Think before you ink: tattoo safety information |

Think before you ink: tattoo safety information

Pam Graber
For the Nevada Appeal

This column appears in the Nevada Appeal Wednesday health pages. It addresses topics related to the health of our community.

Q: How can you tell when a tattoo business is safe?

A: According to the Centers for Disease Control and Prevention (CDC), if you are thinking about getting a tattoo, plan to go to a licensed facility (the permit should be displayed) and take time to discuss safety procedures with the artists working at the shop. They should explain all that is done to keep everyone (including themselves) safe and healthy by using sterile needles and razors, washing hands, wearing gloves and keeping surfaces clean and sanitized.

Currently, there are four tattoo establishments, 10 permanent-cosmetic establishments, and one body-piercing establishment permitted in Carson City. (In Nevada, county health regulations for invasive body decoration exist only in Carson City, Washoe County and the Southern Nevada Health District. Businesses outside of these areas may be safe, but are neither regulated nor inspected.)

Health and safety procedures for body artists (people who perform “invasive body decoration”) are regulated by Carson City Health and Human Services. Reputable shops explicitly follow strict safety procedures to protect the clients and the artists. Regulations exist because tattooing involves needles or razors that pierce the skin and the chance of introducing an infection is real.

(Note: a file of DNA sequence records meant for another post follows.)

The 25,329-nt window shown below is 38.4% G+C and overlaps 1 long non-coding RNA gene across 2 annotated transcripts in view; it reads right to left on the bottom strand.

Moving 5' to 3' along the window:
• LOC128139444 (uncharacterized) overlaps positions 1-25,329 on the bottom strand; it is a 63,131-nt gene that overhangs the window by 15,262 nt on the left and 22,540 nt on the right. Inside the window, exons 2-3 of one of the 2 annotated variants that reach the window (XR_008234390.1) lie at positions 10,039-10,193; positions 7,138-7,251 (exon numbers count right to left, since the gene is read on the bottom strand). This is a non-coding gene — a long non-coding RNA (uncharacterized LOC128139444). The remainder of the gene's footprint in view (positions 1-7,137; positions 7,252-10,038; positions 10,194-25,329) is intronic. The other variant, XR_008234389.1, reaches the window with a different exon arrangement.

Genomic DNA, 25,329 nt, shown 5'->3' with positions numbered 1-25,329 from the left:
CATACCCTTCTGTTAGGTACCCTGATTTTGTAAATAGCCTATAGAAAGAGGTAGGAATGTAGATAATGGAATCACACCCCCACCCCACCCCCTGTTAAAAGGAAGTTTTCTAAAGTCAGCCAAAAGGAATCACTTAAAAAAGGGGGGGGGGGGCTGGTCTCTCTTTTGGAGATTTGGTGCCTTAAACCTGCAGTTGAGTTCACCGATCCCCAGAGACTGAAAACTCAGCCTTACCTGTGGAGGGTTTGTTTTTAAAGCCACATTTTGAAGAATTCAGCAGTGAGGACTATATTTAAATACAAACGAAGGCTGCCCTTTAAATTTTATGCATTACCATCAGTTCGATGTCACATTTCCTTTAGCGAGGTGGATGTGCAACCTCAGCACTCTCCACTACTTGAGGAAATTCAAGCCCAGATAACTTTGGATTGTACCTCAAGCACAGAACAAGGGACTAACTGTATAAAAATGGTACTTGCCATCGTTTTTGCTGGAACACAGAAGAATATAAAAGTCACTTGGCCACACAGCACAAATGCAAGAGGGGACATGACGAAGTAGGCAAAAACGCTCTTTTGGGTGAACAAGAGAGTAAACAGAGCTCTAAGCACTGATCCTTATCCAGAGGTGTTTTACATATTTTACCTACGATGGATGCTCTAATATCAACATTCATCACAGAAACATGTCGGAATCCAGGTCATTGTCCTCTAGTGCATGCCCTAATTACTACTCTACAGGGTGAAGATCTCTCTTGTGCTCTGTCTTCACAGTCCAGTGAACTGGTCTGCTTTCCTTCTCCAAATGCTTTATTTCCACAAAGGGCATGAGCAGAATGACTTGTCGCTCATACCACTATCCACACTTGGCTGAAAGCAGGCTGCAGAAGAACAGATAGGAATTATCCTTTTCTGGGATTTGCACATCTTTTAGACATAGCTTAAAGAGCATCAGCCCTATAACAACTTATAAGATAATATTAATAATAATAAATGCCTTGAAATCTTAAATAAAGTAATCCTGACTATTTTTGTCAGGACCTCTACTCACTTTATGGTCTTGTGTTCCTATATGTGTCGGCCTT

Invasive body decoration shops are inspected initially, in order to qualify for a health permit, then annually. Requirements for premises detail the color and surface of walls, ceilings and floors (for washability); square footage; ventilation; the absence of animals; hand sinks; waste receptacles and laundry. Other requirements concern sanitation, sterilization, equipment and documentation. Artists must be 18 years old and they must complete training on bloodborne pathogens. Smoking, eating or drinking are prohibited in the area where the invasive body decoration is performed.

Body artists are exposed and hence just as vulnerable to infection as their clients. “Most of the local artists are greatly concerned about their own personal safety as well as that of the clients.” says Neil Fox, inspector and Environmental Health Specialist at CHHS. “They have good sanitation practices.”

Tattoo artists protect themselves when following safe and healthy practices, such as: Using single-use, disposable needles and razors; Safely disposing of used needles and razors; Washing hands before and after using disposable gloves; Cleaning and sterilizing reusable tools and equipment; Frequently cleaning and sanitizing surfaces and work areas.


The U.S. Food and Drug Administration (FDA) warn consumers that there are risks involved with invasive body decoration, such as:

Infection: Dirty needles can pass infections like hepatitis from one person to another.

Allergies: Allergies to various ink pigments in permanent or temporary tattoos have been reported and can cause problems.

Scarring: Unwanted scar tissue may form when getting or removing a tattoo.